The NOI (or net Operating income) is what the buyers use to determine the maximum price they would pay for an apartment building. The higher the NOI, the higher the price, as per formula (GROSS INCOME (rent and ancillary) – ALL EXPENSES = NET OPERATING INCOME). It is basically the cash in the owner’s pocket at the end of the day. NOI is “normalized” by buyers, especially the sophisticated ones, therefore private-ownership savings may not be applicable to boost NOI (i.e. an owner who takes care of its own janitorial will not have that expense removed from the calculation of NOI by any purchaser, rather this expense will be included at market rates or, at the buyers’ standard operating expense rate in the case of sophisticated buyers).

In today’s market, what are some of the expenses that could seriously hurt NOI?

Building Insurance

We have seen this go up quite a bit in the last year or so, mostly because of the replacement cost which is part of any standard insurance (should building need to be reconstructed, and founded in the reality that construction costs have risen substantially over the last 5 years). Shopping around ahead of your policy renewal is key. Here are some numbers for perspective: A client of ours was able to reduce the insurance bill from $18K to approximately $10K per annum ahead of renewal, by switching insurance companies. Total value-add: $160,000 increase in asset value! There are still insurance companies out there that will surprise with a much lower rate, and when it comes to selling or refinancing, a few thousand dollars in expenses will make a huge difference in returns/loan available.

Ancillary revenue miss

Many times an owner does not maximize the potential for additional revenues such as parking, storage, and others. We had a client who did not have parking agreements with the tenants and was charging the same amount for indoor as for outdoor parking, losing $30/spot per month in potential revenue. Based on our calculation for the NOI impact, this translated as an approximate $600,000 in building value! This was great news for the buyer, but what’s surprising is that the ownership group did not even realize the impact was going to be “significant” on what they considered a minor variance.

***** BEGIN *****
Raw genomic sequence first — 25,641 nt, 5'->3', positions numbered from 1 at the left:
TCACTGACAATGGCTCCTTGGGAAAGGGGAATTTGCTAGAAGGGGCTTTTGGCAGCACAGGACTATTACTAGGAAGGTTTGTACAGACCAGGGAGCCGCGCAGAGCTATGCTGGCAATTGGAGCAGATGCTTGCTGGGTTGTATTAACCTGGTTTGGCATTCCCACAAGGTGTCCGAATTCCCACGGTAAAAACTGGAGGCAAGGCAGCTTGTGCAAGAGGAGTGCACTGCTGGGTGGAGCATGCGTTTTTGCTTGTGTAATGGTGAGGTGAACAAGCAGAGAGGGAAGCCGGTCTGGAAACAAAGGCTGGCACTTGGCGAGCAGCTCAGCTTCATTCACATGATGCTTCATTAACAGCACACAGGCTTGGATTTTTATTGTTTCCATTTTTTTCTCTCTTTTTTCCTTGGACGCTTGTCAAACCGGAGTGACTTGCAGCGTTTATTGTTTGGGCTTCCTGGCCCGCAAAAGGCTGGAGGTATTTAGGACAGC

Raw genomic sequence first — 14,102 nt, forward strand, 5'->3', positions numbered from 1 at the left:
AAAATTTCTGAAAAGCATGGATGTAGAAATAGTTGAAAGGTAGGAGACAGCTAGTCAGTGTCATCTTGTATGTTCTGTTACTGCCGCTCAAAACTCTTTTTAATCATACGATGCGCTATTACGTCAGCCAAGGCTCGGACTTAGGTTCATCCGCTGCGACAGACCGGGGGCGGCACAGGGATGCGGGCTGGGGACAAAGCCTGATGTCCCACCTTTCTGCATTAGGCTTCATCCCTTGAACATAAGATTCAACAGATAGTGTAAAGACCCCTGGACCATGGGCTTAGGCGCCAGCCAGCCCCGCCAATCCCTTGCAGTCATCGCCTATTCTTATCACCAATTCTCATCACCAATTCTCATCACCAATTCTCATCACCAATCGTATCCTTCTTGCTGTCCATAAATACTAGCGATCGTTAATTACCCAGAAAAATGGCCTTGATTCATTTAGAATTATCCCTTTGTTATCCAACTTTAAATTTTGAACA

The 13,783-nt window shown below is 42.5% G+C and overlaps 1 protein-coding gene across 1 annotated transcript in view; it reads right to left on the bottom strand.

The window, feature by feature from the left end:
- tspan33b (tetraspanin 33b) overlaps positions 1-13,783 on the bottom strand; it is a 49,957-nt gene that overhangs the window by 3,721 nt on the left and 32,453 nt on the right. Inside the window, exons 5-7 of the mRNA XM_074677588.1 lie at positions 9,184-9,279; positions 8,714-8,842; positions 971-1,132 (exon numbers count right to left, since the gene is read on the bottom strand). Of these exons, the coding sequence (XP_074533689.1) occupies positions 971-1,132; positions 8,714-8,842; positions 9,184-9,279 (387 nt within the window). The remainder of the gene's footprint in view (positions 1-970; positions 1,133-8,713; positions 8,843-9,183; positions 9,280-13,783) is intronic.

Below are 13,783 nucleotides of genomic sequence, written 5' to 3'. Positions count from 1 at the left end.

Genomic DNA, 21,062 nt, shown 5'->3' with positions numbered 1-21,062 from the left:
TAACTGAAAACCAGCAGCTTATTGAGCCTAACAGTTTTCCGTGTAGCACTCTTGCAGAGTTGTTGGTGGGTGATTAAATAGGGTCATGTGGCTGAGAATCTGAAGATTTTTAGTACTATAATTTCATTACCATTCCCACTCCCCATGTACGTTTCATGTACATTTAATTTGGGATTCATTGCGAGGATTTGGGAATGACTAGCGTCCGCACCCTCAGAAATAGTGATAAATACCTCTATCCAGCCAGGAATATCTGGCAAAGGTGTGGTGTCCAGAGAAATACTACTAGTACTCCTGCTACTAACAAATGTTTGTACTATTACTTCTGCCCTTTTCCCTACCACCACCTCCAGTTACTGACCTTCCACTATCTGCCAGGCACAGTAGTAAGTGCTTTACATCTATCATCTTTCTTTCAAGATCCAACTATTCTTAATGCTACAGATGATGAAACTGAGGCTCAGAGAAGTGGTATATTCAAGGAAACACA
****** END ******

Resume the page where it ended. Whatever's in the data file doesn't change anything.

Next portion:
Retail revenue miss or not actualized

Having a retail component in an apartment building completely changes the underwriting of the asset. Key differentiator is the inability to obtain a CMHC insured loan; however, even leaving this aspect aside, not actualizing retail revenue can render the building unsellable (or sellable only at a significant discount). Even if you have “enough” revenue from the apartments, do not keep the retail empty if you are planning to sell or refinance in the next 12 months.

High expenses from old equipment

You may be on the fence regarding spending thousands of dollars on a new furnace, but how much asset-value are you losing by keeping your existing one? As the energy costs seem to approach infinity, your NOI will reflect heat loss from an inefficient furnace, old windows, and improper roof. A hard winter will have a significant impact for the asset value the following year as buyers typically review expenses for the last 6-12 months in their underwriting.

A market underwriting of your building can help identify missed revenue sources and other NOI killers.

Before Accepting an Offer

  • Ask about the buyer’s track record of closing transactions
  • Request to see Proof of Funds for down-payment (assume 30-40% of price)
  • Re-evaluate conditions and delays
  • Find out if the buyer has to raise money to make the deal happen
  • Clarify if the buyer can renege on the deal without consequence to them after your selling power was “on hold” during their conditional period
  • Know that if your offer falls-thru this will raise a question mark in the mind of other buyers and potentially impact the sell-ability of the asset.

We only work with proven buyers, who generally can put forward offers that are not conditional on financing.

Baron Realty specializes in matching buyers and sellers of apartment buildings. Ramona works in partnership with Mikael Kurkdjian and a team of real estate professionals to bring the best boutique-brokerage services to the apartment transactional space in Ontario and Quebec.

Work With Our Team of Experienced Brokers. Contact Us Now!